During the routine inspection in 2016 when the inspector found all that black ooze, he also tested the groundwater. Unsurprisingly, the well closest to the black stream of coal ash waste recorded arsenic levels more than twice federal drinking water standards. A second well on the far side of the opposite landfill demonstrated similar results. Cadmium, was also found at levels above drinking water standards.
Those wells have continued to show pollutants in the groundwater as Big Rivers and the state’s Energy & Environment Cabinet reached an agreement giving the company until 2020 to install collection and wastewater treatment systems to manage the leaks on the surface of the site.
The agreement was signed in May. In the meantime, Big Rivers was required to take action “as soon as reasonably feasible,” except that hasn’t happened.
Almost two years to the day after the inspector identified the toxic soup leaching from the landfill in 2016, he was back at the D.B. Wilson Power Plant for another routine inspection.
Again, the inspector found coal ash seeping out of the landfills, according to a violation notice. Big Rivers not only failed to treat the outbreaks at their source near the edge of at least one of the landfills, but also neglected to keep a variety of records documenting the extent of the problem.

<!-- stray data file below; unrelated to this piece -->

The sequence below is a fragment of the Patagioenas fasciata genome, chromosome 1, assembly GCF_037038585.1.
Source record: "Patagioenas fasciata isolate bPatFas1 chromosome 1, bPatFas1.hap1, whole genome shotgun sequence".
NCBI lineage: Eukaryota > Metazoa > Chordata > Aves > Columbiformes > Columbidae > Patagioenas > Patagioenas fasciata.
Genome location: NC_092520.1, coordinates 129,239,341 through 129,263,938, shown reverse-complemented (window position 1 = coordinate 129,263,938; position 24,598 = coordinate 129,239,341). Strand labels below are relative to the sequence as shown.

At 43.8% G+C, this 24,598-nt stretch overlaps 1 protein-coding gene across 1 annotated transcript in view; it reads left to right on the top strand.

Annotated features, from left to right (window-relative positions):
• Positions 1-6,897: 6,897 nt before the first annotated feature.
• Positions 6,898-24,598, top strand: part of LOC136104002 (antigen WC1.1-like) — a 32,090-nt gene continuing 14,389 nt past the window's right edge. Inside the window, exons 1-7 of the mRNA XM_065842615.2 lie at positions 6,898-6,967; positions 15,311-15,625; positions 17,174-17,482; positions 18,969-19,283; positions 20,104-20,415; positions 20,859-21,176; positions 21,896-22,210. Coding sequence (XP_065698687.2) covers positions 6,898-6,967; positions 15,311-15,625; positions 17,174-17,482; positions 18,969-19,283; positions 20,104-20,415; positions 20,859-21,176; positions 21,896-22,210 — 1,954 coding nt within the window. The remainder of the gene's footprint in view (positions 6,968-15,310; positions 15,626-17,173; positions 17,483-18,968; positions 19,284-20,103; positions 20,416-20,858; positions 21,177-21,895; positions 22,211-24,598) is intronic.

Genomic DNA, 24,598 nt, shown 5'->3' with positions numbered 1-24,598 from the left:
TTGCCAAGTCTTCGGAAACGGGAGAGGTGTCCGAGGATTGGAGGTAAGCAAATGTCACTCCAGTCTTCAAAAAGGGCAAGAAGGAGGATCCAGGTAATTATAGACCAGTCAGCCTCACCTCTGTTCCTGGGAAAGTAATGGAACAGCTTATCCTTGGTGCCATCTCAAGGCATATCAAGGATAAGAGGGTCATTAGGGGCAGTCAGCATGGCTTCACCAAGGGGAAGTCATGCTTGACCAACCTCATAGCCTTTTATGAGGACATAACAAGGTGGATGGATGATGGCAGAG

In all, the inspector noted eight violations at the site outlining just how little Big Rivers had done to manage the pollution, records show. State officials say they have referred the violations to Kentucky’s Division of Enforcement, which could result in fines of up to $25,000 per day.
But even if the state isn’t calling on Big Rivers to clean up the groundwater, it looks like the federal Environmental Protection Agency will.
A few weeks after the inspector’s visit, in late October, Big Rivers posted a public notice on its website that the D.B. Wilson power plant had exceeded federal standards for pollution in the groundwater.
As a result, Cmar, with Earthjustice, said federal rules will require Big Rivers to clean up the groundwater.
“The positive side of this story is there is now a federal rule in place that’s going to require this company to clean up the pollution being detected in the groundwater,” Cmar said.
The rules give Big Rivers 90 days to figure out what they need to do to clean up the groundwater, before taking action. In the meantime, the utility is supposed to hold a public meeting.
Big Rivers would not comment on this story, but a spokeswoman said in an email it is “committed to complying with all environmental regulations.”